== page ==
If you have not spent time in an undergraduate biology classroom in a decade or two, you might be surprised how much has changed! More and more, the classic “sage on the stage” model of long lectures given by the expert professor to a silent audience of listening students is being replaced by use of active teaching and learning techniques, including the implementation of course-based undergraduate research experiences (CUREs). Not only do CUREs help students practice important scientific skills (like hypothesis development and analysis of data), but they also give undergraduates the opportunity to contribute to meaningful research even very early in their college career.
One way that students can contribute to integrative organismal research is by collecting phenotypic data that can be used to address a broad range of questions across the fields of evolution and ecology. By establishing a CURE, Price et al. successfully trained diverse groups of undergraduates at two institutions to collect high-quality 3- and 2D data from specimens of thousands of teleost fish species, relying on student enthusiasm and availability to choose participants rather than GPA or test scores. Each student selected participated in four key parts of the scientific process: data collection training, developing a hypothesis, analytical methods, and interpretation/evaluation/presentation. This sequence allowed students to gain background knowledge and develop ownership in the project, continually emphasizing that mentors were present to guide and train, but not to direct, helping foster independence among the budding scientists.
Training students to collect data involved short lectures and demonstrations followed by measurement practice sessions – most students did not have previous experience measuring phenotypic traits or working with museum specimens. The training ended with several days of mock data collection where students practiced collecting data from as many different fishes as possible because the same structure can vary greatly in phenotype across taxa. As they began to consider how scientists find inspiration for questions and develop their hypotheses, students also developed skill in finding and using scientific literature through a series of short lectures, discussions, and activities both in and outside of class. Although initially reluctant to investigate seemingly simple hypotheses, after group critique of hypotheses submitted anonymously (to reduce bias) and guidance from mentors, ultimately students selected hypotheses that could effectively be tested within the context of the class.
Because most of the students did not have prior experience with programing in R and teaching a full statistics course did not fit within the parameters of the CURE; instead, the authors chose to focus on basic programming, and data visualization (including phylogenies), and interpretation of analysis done by students and/or mentors (do the findings support or contradict predictions?). Students also presented their research at local student conferences, either as a talk or a poster, which encouraged students to take ownership of the research (a high impact practice!) and synthesize what they learned. Some of the undergraduate participants were also able to apply their skills and participate in the summer data collection at the Smithsonian National Museum of Natural History (this was a separate “paid internship” outside the CURE).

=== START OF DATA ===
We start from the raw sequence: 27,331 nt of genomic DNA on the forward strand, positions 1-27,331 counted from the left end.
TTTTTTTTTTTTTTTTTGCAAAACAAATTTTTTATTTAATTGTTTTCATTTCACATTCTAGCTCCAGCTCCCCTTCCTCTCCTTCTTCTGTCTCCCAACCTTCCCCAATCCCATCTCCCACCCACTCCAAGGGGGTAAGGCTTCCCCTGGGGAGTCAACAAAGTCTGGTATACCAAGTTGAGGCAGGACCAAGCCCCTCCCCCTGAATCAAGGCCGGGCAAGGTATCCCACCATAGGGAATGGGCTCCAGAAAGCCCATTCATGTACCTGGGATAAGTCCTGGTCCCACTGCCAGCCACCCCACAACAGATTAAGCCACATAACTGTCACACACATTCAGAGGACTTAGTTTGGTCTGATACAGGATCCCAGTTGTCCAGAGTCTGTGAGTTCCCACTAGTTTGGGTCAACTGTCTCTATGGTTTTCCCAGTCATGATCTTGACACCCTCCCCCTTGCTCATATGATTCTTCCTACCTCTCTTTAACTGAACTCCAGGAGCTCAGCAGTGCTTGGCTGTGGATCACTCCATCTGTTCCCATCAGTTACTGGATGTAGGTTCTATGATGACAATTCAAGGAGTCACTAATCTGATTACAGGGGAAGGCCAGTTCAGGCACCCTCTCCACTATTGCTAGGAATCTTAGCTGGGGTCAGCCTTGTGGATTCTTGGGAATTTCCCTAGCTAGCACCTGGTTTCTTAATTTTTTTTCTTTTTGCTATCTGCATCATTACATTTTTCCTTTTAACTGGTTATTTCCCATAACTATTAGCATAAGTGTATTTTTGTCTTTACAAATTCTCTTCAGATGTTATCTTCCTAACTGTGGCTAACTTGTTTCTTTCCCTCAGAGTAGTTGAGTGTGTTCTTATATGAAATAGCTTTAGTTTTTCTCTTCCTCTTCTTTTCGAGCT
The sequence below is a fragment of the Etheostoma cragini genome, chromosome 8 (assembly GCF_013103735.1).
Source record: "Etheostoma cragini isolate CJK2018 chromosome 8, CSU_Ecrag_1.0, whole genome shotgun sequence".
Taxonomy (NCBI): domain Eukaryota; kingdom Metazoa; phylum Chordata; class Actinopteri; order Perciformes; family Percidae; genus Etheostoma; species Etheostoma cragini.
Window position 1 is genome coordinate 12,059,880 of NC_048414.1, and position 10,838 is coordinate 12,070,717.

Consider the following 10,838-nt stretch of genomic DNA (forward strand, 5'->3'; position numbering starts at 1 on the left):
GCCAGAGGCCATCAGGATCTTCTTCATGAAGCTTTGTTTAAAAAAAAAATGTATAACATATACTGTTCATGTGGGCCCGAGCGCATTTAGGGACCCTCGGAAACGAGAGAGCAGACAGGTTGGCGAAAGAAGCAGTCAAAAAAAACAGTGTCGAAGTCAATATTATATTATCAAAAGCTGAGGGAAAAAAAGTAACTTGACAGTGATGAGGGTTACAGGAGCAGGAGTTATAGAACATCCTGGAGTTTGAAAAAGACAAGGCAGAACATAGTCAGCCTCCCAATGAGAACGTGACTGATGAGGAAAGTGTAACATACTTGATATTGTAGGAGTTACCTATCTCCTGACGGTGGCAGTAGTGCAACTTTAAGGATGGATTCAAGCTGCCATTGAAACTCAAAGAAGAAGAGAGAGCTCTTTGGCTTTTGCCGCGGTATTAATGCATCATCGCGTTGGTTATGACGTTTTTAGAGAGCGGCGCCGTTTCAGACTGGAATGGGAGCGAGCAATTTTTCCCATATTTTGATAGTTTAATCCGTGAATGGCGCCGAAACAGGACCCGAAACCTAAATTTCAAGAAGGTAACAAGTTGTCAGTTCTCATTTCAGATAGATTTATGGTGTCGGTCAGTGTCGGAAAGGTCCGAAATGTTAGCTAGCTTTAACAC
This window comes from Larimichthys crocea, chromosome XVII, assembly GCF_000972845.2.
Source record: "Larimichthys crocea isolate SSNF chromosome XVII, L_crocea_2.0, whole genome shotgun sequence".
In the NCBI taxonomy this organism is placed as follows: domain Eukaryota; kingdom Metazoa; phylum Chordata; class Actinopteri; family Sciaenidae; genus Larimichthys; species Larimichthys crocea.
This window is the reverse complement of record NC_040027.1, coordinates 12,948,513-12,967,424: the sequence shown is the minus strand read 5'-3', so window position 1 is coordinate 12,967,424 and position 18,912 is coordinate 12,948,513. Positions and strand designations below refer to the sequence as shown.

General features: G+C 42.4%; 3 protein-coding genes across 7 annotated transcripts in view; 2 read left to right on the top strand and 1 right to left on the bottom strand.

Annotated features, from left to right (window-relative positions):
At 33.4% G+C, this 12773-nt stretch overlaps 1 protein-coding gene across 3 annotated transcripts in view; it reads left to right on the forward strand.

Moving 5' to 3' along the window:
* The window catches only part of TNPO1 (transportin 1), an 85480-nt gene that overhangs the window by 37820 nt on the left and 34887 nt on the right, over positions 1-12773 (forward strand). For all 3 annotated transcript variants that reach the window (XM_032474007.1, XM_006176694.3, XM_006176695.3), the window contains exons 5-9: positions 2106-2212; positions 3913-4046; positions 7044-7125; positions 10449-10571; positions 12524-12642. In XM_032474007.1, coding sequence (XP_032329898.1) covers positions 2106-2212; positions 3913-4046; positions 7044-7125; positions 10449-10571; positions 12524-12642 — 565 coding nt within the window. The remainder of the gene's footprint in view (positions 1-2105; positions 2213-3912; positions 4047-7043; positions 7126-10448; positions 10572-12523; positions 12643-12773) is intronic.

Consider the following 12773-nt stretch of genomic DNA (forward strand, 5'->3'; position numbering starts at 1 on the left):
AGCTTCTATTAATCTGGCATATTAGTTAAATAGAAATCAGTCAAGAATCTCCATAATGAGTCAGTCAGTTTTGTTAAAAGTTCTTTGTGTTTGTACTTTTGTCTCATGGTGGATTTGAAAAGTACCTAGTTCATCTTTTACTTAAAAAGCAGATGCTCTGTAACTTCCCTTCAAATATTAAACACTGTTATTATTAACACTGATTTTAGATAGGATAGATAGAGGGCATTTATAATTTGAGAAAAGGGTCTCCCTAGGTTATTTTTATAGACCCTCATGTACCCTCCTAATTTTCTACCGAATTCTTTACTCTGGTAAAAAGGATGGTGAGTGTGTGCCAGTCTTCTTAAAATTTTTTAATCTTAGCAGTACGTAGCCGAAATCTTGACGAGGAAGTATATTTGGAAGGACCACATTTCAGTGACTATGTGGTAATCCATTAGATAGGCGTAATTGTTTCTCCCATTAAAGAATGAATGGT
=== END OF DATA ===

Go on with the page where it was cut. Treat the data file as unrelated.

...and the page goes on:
The CURE mentors used two main methods to assess student experience: a multiple-choice survey that asked students to assess their research skills and opinions about science using terms ranging from “strongly agree” to “strongly disagree” as well as a series of longer response questions. In general, students reported increases in their research skills, understanding of the process of science, and ability to use critical thinking and problem-solving. They also expressed an interest in additional training in R and scientific writing. After participating in this CURE, many of the students stated that they were more likely to apply to a masters/PhD program and/or pursue a career in science, which is a first crucial step in attracting and retaining diverse scientists.
This work demonstrates how CUREs have lasting benefits for both students and scientists and showcases one high impact teaching practice that can help attract and retain diverse students in STEM. Instead of taking a final exam (a very traditional way to demonstrate mastery of a subject), students practiced their scientific communication skills to present their research in the form of talks and posters, telling their own scientific story. Students also contributed meaningful data collection and new knowledge to benefit the broader scientific community.
Katie Dobkowski is a marine biologist and seaweed enthusiast. She is currently a visiting assistant professor of marine ecology at Bates College in Lewiston, ME. Her website is kdobkowski.com.